Friday, October 24, 2008

Between the Hashes: Royster’s Role Crystal Clear


PENN STATE HEAD Coach Joe Paterno has continued to evolve his team’s look offensively, now dubbed the “Spread HD” by the players. How fitting the name has become – nationally, their offense is seventh in scoring (45 PPG), 11th in total yards (482 YPG, and 10th in rushing (235 YPG). What is surprising is how quietly running back Evan Royster is putting together a statistical resume worthy of some serious post-season accolades. Maybe a closer breakdown of the Spread HD can bring clarity to the importance of Royster as the offensive catalyst.

In order for a television to be considered “HD” it needs to be dramatically superior (against standard analog televisions) in the following specifications: aspect ratio, frame rate and resolution. How does the sophomore back fare in these categories?

Aspect Ratio (TV: larger ratio in HD) – consider the football version, defined as yards per attempt ratio. It’s eight games into the season and Royster has accrued 893 rushing yards on a paltry 116 carries, breaking down to 14.5 rushes and 111 yards per game and a whopping 7.7 yards per carry. Projected that out to the full 12 game season, and he’d finish with 1,350 yards on only 175 rushes. Compare that to Michigan State’s Heisman candidate Javon Ringer, who has already racked up 1,249 yards but has done so on 263 rushes (33/game) for 4.5 yards per attempt. Take a look back to Reggie Bush’s 2005 Heisman campaign at USC and you’ll see he averaged 8.7 yards per carry (200 rushes, 1,740 yards). Ramp up Royster’s rushes to 200 this year and he would finish with just under 1,550 yards.

Frame rate (TV: frequency it creates a complete picture on the screen every second) – a complete picture every cycle (or second) in football can loosely translate to attempts per touchdown (APT). Again, through eight games Royster has scored 10 touchdowns on 127 total touches, giving him a “frame rate” of 12.7 APT. His teammate and quarterback Daryll Clark, a Heisman candidate in his own right, checks in with a 12.0 APT on 227 attempts (180 pass, 47 rush) for 19 total touchdowns (11 passing, eight rushing). However, five of Clark’s rushing scores have come from goal line sneaks from two yards or closer. Factor them out of the quarterback’s APT (now down to 16) and add them to the running back, Royster’s APT now checks in at an incredible 8.5 touches per touchdown. Further, Royster’s 12.7 APT blows away the Big Ten’s rushing leaders: Purdue’s Kory Sheets (15.5 APT, 10 touchdowns), Iowa’s Shonn Greene (18.3, 10 touchdowns) and Ringer (19.9, 14 touchdowns) and beats out ’05 Heisman Reggie Bush again (13.2, 18 touchdowns).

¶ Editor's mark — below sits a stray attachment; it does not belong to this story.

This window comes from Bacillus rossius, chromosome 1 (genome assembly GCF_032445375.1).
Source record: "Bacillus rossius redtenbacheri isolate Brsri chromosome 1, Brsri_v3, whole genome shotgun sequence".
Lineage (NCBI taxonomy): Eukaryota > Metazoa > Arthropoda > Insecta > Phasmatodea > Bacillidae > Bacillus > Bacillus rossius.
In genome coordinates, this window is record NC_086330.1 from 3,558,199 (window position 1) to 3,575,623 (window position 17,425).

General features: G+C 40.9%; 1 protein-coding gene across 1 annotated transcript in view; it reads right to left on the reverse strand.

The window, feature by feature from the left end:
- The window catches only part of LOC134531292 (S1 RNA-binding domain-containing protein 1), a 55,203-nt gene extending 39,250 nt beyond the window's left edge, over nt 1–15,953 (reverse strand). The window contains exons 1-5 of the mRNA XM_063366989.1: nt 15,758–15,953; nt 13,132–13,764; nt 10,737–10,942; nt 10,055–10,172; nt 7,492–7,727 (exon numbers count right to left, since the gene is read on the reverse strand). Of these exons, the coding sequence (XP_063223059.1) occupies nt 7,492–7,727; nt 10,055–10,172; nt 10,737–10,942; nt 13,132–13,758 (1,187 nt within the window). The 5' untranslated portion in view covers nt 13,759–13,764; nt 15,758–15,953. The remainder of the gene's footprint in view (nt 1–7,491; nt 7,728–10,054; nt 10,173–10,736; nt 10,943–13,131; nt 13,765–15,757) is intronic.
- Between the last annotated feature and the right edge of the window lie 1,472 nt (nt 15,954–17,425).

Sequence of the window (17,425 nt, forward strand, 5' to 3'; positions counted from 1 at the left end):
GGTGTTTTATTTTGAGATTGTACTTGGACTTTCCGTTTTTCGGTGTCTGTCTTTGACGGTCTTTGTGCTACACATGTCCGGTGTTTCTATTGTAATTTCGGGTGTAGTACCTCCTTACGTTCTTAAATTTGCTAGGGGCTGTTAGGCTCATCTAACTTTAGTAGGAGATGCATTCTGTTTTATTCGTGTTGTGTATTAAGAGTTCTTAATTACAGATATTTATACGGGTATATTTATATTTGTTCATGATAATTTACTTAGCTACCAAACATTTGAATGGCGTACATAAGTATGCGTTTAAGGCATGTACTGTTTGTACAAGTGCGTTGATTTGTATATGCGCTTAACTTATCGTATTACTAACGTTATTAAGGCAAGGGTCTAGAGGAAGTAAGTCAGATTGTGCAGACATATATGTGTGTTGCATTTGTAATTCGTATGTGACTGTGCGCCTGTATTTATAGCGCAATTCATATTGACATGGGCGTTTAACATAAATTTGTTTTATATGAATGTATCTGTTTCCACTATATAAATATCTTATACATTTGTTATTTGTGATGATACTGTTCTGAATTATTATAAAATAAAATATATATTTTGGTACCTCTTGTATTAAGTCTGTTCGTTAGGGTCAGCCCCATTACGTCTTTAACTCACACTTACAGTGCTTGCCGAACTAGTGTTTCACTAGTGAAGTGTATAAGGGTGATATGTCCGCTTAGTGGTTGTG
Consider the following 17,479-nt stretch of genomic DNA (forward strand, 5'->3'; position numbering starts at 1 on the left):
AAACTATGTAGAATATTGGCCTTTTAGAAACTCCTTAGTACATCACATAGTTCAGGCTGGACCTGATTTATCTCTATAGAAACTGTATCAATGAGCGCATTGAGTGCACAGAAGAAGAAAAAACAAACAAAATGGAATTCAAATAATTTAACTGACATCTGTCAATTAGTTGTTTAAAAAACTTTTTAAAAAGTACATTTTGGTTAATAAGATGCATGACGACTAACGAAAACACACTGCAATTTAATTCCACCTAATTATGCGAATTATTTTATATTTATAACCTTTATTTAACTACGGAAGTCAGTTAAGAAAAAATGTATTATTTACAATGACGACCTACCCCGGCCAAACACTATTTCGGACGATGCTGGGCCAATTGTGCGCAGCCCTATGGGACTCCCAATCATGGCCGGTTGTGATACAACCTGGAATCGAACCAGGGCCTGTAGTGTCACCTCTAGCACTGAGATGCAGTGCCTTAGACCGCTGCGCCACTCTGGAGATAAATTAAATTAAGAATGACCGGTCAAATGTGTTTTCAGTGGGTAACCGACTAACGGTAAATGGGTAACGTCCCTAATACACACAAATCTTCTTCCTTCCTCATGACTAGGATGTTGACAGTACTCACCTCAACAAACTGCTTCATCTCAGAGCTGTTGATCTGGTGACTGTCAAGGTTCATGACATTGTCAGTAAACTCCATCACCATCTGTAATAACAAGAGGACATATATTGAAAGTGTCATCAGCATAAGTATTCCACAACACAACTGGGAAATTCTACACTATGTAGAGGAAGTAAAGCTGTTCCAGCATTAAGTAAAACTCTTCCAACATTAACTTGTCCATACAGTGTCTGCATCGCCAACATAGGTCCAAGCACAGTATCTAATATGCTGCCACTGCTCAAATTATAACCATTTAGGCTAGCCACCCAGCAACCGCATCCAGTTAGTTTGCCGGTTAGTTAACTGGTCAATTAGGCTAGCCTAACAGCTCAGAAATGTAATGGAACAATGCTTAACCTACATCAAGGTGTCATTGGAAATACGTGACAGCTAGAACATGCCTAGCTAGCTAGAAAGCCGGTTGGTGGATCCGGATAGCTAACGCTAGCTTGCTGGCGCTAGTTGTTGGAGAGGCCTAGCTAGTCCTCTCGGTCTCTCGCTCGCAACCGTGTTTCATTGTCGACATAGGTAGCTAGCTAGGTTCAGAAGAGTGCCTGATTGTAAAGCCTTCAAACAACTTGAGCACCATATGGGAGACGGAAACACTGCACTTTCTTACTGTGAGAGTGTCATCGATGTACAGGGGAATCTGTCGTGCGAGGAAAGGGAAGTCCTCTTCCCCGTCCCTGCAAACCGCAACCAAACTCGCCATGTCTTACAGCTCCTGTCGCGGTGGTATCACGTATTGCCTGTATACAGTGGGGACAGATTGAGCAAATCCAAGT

Resolution (TV: more pixilation impacts clarity) –
translating to football, resolution seems to represent the impact Royster carries for his offense. Consider the following games: opening the season, Royster scored PSU’s first two touchdowns against both Coastal Carolina (66-10) and Oregon State (45-14). Against No. 22 Illinois and at Purdue, Royster rushed for a combined 280 yards and a touchdown. And during their last two conference games, the running back scored the Lions’ first touchdown of both games (along with a combined 234 yards) en route to pull away blowouts against Wisconsin (48-7) and Michigan (46-17).

There’s no doubt that Penn State’s great start has been a team effort on both sides of the ball as they strive towards another National Champion-ship. But even Daryll Clark acknowledges that the offense all starts with his running back. When asked whether Royster’s rushing during the Wisconsin game was the catalyst to set up their offensive scheme, he remarked, “Absolutely. He ran the ball real consistently… there were a couple of plays after we hand off the ball and carry through the fake…if he keeps his feet he might be gone…with him running the way he does, it opens things up down field for us.”

So it seems that Royster’s teammates recognize his importance to the success of the offense. It won’t be surprising if we continue to watch the running back pile up big numbers right through a BCS bowl game. That’s a picture coming in nice and clear.